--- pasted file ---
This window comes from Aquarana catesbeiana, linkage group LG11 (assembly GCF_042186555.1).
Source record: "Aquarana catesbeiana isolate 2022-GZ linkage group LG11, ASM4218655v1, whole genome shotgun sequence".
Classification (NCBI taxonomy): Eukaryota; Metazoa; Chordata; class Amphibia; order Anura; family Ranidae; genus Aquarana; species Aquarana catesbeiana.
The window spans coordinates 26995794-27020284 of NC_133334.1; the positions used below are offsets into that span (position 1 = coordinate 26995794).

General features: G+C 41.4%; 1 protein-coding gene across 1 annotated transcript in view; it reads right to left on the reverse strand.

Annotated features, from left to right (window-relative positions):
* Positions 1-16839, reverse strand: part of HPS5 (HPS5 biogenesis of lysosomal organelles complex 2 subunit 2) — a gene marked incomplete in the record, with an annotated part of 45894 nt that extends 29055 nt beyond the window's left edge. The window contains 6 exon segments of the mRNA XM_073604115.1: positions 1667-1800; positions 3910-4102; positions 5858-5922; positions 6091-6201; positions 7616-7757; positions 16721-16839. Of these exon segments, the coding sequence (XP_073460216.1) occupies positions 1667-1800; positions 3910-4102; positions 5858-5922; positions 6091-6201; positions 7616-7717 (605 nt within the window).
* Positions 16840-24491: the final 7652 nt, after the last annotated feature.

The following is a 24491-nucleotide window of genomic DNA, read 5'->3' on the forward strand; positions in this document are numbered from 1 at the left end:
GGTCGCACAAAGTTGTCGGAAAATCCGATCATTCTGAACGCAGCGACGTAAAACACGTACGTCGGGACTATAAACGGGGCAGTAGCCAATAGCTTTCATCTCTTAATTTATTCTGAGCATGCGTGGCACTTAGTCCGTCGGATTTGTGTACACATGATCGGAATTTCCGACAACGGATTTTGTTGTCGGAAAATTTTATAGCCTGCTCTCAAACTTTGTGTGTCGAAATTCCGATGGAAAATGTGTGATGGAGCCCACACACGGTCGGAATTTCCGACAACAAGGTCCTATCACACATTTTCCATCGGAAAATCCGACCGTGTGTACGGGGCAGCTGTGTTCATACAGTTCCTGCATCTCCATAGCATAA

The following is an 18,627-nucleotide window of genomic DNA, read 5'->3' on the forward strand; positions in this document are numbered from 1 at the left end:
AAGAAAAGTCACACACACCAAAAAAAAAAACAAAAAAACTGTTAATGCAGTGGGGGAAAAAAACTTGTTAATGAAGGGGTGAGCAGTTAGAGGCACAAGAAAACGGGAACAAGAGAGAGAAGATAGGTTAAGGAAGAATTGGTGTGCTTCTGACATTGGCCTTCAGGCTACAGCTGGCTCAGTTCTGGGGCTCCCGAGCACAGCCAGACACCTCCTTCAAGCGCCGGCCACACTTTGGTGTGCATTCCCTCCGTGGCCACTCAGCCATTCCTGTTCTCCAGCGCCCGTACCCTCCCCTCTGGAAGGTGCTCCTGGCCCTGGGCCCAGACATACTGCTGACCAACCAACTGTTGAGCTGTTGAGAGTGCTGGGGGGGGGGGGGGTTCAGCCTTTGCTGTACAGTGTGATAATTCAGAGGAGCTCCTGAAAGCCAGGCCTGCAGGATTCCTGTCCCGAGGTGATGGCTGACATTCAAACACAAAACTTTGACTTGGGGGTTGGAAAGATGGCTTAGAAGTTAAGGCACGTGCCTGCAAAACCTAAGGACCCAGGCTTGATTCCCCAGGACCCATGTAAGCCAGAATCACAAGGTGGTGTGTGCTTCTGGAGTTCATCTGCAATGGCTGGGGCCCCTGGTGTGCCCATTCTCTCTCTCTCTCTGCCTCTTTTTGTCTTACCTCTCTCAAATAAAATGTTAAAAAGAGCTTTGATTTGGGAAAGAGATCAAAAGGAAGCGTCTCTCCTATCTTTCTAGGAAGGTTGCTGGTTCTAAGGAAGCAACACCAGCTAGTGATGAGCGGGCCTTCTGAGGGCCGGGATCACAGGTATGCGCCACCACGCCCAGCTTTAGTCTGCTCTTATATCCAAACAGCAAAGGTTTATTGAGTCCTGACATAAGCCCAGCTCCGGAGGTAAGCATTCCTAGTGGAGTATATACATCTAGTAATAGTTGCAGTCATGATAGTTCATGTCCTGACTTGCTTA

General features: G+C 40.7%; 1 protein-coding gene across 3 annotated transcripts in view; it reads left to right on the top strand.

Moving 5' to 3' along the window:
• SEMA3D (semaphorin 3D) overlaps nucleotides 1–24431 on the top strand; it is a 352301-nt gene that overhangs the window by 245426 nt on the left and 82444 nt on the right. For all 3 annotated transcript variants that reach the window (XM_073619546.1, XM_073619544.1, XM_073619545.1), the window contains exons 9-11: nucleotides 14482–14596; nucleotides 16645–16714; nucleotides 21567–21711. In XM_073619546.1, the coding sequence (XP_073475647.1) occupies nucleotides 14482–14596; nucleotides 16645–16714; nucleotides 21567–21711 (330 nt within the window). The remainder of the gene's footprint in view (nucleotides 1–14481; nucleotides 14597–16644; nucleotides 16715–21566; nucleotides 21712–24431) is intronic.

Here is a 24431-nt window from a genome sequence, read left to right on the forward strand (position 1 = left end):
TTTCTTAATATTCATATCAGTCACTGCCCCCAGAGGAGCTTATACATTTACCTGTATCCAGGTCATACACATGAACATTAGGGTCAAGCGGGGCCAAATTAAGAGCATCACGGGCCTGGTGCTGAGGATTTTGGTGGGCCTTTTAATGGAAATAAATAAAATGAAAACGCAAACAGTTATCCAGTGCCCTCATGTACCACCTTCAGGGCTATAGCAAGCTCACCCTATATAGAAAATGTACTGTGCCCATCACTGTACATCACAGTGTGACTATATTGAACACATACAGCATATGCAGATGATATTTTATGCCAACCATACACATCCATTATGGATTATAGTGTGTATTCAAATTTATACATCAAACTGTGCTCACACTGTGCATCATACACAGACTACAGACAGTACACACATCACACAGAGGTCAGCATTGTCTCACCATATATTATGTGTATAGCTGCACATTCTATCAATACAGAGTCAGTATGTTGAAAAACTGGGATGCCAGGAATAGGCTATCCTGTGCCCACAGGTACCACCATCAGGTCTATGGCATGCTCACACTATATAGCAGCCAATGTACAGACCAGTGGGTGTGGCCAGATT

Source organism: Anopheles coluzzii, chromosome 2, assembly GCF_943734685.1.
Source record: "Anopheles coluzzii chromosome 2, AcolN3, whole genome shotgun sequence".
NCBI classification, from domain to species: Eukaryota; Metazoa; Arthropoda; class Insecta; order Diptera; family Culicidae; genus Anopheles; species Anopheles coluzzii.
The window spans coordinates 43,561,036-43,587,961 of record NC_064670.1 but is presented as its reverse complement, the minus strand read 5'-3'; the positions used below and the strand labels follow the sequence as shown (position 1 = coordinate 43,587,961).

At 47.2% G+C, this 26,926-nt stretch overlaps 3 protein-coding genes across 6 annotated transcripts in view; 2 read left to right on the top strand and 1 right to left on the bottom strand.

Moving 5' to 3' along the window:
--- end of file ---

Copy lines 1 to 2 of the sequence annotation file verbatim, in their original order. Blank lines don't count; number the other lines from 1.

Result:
This window comes from Aquarana catesbeiana, linkage group LG11 (assembly GCF_042186555.1).
Source record: "Aquarana catesbeiana isolate 2022-GZ linkage group LG11, ASM4218655v1, whole genome shotgun sequence".